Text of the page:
Giacinto Scelsi

Giacinto Scelsi (1905-1988) was born in La Spezia (Italy), studied composition in Rome with Giacinto Sallustio, was taught by Egon Koehler about the composition system of Scriabin, and studied before the Second World War with Walter Klein in Vienna, who was a pupil of Schönberg. Scelsi developed his own style from 1956, in which he uses the 24-tone system (quarter-tone system) in virtually all his works. From a total of five string quartets, there are three written in the quarter-tone system: the second (1961), the third (1963) and the fourth string quartet (1964). Scelsi occupies himself in his compositions with the depth of the sound (la profondeur du son), what he calls the third dimension of sound, besides pitch and tone duration, a dimension about which he observes that it cannot be described up to now.
He calls this third element the sphere-character of the sound (la réelle dimension sphérique du son). It can be concluded from the fact that in his creative period (1956-1976) Scelsi worked almost exclusively with quarter-tone material, that the depth of the sound can be accentuated with microtones, in his case quarter-tones.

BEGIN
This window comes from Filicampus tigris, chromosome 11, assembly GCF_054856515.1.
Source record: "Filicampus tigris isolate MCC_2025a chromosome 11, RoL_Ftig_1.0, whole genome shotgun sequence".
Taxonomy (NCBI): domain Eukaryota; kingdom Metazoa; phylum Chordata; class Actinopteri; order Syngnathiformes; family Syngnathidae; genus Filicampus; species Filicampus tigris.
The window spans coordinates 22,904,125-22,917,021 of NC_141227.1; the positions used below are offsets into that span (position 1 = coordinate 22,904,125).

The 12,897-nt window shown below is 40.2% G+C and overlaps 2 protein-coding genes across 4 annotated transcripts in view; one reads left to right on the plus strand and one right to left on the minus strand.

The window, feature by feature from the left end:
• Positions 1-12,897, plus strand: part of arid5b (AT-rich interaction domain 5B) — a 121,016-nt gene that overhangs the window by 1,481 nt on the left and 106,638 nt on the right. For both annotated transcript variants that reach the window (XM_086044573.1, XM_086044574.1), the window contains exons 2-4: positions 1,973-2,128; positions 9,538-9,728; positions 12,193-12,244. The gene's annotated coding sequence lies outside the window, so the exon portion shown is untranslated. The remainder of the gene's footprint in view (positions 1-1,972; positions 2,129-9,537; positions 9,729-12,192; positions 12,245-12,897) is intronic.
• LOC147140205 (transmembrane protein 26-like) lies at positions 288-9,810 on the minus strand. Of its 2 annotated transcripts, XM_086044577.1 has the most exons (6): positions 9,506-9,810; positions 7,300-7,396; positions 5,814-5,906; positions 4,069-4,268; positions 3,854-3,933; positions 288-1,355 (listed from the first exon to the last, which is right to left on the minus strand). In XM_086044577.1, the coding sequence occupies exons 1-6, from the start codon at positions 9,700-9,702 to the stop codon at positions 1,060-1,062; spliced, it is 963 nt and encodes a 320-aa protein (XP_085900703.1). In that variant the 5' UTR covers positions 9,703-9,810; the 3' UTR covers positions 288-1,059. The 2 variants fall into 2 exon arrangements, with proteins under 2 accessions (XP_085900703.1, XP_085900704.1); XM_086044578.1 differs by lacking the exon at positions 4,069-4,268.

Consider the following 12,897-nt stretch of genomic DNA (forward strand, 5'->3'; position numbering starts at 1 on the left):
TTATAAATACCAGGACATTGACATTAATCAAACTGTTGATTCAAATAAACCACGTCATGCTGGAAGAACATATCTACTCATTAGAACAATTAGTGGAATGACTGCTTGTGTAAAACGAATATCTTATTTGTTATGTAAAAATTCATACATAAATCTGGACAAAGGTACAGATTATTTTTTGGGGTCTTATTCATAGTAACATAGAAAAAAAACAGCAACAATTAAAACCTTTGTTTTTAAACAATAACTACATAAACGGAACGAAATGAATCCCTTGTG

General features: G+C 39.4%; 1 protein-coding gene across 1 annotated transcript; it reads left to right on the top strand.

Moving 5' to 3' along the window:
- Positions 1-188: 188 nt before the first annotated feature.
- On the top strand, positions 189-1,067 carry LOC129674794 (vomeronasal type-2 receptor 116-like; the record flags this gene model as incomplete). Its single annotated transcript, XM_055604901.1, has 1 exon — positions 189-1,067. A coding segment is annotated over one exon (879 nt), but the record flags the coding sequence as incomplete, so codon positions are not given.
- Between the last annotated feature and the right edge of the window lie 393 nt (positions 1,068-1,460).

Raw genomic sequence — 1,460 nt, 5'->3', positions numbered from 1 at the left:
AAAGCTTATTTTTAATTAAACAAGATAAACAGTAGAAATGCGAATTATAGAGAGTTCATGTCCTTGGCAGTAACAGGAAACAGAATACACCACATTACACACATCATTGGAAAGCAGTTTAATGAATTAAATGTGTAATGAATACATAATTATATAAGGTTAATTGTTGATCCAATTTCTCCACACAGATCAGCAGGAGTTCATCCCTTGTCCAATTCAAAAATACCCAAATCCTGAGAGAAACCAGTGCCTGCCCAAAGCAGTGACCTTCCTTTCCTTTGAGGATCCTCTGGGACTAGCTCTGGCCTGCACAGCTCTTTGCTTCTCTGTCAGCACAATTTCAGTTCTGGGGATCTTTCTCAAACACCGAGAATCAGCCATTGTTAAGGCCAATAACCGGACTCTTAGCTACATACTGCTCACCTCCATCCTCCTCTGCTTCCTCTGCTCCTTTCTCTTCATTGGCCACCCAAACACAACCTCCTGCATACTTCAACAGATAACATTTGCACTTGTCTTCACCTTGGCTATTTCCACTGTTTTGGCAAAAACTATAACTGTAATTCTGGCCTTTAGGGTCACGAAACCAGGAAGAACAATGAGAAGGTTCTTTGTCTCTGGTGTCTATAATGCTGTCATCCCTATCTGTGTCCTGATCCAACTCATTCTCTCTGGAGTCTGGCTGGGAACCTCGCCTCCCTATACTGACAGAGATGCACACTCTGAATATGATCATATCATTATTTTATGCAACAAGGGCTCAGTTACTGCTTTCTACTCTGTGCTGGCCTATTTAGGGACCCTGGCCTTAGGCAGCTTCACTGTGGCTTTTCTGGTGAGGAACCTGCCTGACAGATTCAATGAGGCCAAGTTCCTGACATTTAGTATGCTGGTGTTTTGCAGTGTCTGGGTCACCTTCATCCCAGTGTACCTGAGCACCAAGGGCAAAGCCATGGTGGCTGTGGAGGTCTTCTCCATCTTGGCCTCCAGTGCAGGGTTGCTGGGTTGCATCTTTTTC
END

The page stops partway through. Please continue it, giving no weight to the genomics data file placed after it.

After a period of personal crisis in the fourties, Scelsi turned himself to Eastern philosophy, which had the consequence that sound came to the centre stage of his musical thinking. In 1959 he concludes an experimental period, whereafter a deepening of the sound in his music emerges: all facets undergo subtle variations without losing their identities. His use of mictonality has also to be considered in this light. Since 1960 Scelsi writes many works, like the second and third string quartet. Over a period of fourty years he writes five string quartets. They take a central position in his oeuvre and give a nice insight into his stylistic development. The quartets are very different. By prescribing special dampers in the second quartet, also for individual strings, Scelsi creates very special sound effects. The third quartet is much more quiet than the second and follows the 'redemption of the soul' in five parts.

With regard to performance technique of the string quartets Scelsi gives a comprehensive range of prescriptions for ways of playing: to use a particular string; to use certain fingers; alternation of long and rhythmic tones, tremoli, pizzicati, glissandi, sordini speciali, and a special kind of vibrato: the vibrato ampio, a vibrato which lies between a molto vibrato and a trill. This relates to another remarkable fact: the continuing presence with Scelsi of double- and multiple stops on the string instruments. The difference in point of view is that some composers see the string quartet as a four-voice sound source whereas Scelsi sees it as a sound source with 4 to 10 voices.

Sjoerd Brunia, 1993